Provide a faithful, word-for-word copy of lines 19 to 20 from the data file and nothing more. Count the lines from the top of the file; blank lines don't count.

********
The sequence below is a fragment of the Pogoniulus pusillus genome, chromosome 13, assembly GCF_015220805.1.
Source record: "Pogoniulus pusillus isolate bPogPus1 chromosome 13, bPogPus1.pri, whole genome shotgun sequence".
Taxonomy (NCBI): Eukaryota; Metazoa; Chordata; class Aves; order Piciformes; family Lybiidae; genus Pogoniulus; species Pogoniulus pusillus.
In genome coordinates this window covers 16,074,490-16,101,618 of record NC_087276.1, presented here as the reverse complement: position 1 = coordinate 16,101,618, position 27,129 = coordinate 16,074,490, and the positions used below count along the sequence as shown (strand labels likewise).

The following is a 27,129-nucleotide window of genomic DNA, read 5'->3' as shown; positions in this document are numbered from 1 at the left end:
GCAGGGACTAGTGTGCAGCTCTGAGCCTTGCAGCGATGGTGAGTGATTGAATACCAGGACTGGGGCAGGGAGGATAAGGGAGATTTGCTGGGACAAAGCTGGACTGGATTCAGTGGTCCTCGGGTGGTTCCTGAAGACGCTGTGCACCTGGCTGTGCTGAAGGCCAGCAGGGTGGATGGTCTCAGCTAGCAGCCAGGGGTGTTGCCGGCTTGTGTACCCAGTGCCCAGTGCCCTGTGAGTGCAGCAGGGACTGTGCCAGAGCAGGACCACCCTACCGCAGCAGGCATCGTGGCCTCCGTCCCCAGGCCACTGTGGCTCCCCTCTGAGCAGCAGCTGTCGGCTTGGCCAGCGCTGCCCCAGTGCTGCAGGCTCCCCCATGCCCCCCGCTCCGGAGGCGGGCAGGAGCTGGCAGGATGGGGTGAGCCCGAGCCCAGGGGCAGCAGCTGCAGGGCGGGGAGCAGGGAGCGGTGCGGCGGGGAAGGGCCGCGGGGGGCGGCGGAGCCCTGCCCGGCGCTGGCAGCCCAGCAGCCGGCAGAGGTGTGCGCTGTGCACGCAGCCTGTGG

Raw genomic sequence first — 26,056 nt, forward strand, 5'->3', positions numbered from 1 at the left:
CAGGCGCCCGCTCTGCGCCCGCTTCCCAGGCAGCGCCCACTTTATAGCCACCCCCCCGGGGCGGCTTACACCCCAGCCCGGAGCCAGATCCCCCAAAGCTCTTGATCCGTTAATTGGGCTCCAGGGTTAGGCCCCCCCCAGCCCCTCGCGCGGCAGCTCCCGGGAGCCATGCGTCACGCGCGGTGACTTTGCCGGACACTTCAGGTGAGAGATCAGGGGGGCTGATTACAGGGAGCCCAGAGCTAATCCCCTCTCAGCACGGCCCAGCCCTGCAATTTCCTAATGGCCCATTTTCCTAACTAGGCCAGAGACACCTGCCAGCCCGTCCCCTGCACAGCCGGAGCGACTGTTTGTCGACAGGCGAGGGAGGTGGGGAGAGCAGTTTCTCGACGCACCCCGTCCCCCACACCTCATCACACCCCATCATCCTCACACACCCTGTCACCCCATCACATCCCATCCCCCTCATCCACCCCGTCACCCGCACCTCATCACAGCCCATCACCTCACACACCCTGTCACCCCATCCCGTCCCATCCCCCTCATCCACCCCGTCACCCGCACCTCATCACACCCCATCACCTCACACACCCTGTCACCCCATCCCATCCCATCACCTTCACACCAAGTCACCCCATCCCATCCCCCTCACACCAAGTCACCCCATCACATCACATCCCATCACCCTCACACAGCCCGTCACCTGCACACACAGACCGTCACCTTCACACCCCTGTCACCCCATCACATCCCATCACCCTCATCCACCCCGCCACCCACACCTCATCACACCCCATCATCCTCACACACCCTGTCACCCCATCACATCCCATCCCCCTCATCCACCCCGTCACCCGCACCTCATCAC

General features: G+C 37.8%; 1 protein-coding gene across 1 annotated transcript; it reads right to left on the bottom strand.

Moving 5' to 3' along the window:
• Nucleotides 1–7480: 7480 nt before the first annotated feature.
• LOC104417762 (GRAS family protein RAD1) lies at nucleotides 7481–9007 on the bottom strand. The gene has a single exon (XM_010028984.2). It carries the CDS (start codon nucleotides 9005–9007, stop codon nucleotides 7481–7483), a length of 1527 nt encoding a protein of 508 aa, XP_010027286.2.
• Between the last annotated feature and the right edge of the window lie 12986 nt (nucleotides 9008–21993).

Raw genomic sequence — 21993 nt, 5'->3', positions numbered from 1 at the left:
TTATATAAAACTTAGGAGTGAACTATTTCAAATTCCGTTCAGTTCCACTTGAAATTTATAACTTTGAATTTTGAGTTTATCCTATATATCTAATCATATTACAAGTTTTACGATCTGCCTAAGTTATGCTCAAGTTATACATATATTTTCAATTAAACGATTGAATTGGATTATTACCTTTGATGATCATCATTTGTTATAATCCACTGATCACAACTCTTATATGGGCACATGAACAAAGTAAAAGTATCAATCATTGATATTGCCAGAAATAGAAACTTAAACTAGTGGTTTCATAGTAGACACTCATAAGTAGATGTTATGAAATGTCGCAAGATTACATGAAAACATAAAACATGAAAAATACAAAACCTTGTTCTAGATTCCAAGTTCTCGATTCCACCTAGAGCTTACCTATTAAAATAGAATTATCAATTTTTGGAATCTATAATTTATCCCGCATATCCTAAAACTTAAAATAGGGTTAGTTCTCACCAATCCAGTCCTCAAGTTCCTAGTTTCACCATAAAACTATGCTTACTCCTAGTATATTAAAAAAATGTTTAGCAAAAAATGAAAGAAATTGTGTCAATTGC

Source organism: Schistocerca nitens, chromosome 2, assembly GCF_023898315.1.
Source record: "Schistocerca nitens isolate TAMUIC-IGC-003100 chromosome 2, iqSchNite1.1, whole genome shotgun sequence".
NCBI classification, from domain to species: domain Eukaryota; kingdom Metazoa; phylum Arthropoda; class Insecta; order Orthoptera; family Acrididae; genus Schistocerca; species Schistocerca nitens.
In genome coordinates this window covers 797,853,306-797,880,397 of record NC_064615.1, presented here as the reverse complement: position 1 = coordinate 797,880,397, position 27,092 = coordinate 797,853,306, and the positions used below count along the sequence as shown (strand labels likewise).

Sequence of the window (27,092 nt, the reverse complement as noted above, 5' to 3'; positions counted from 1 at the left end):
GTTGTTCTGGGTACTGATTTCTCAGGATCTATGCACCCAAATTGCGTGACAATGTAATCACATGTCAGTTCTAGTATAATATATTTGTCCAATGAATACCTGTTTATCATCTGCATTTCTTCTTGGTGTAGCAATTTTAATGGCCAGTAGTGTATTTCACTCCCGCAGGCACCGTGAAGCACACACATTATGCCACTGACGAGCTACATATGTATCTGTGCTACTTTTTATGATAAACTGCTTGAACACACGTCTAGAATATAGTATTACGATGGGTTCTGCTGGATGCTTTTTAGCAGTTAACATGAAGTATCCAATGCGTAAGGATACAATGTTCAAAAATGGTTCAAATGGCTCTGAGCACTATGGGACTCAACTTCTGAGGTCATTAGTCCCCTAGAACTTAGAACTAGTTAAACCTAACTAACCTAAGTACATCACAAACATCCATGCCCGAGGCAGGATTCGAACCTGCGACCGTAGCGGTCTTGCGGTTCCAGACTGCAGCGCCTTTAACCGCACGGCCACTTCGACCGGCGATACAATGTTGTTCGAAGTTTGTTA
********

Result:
In genome coordinates this window covers 797,853,306-797,880,397 of record NC_064615.1, presented here as the reverse complement: position 1 = coordinate 797,880,397, position 27,092 = coordinate 797,853,306, and the positions used below count along the sequence as shown (strand labels likewise).

Sequence of the window (27,092 nt, the reverse complement as noted above, 5' to 3'; positions counted from 1 at the left end):